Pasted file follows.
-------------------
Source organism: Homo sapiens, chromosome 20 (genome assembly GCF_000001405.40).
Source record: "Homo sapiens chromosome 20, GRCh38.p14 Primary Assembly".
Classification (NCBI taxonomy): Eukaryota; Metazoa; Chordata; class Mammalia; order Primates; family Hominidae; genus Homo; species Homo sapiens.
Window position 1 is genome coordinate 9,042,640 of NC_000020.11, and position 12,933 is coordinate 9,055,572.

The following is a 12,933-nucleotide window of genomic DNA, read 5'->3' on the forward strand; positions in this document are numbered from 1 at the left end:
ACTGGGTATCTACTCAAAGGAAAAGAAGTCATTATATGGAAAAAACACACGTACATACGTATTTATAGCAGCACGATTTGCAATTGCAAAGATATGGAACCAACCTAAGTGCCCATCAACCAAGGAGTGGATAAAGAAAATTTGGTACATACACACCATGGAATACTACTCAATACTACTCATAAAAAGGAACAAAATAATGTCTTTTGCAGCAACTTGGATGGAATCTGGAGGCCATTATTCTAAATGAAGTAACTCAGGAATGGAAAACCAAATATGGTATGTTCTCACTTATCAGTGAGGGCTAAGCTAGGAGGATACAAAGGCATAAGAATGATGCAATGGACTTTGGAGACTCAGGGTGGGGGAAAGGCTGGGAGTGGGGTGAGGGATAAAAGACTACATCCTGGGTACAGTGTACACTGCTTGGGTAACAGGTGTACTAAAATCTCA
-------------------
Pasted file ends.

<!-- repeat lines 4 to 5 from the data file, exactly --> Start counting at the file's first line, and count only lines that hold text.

Window position 1 is genome coordinate 9,042,640 of NC_000020.11, and position 12,933 is coordinate 9,055,572.

The following is a 12,933-nucleotide window of genomic DNA, read 5'->3' on the forward strand; positions in this document are numbered from 1 at the left end: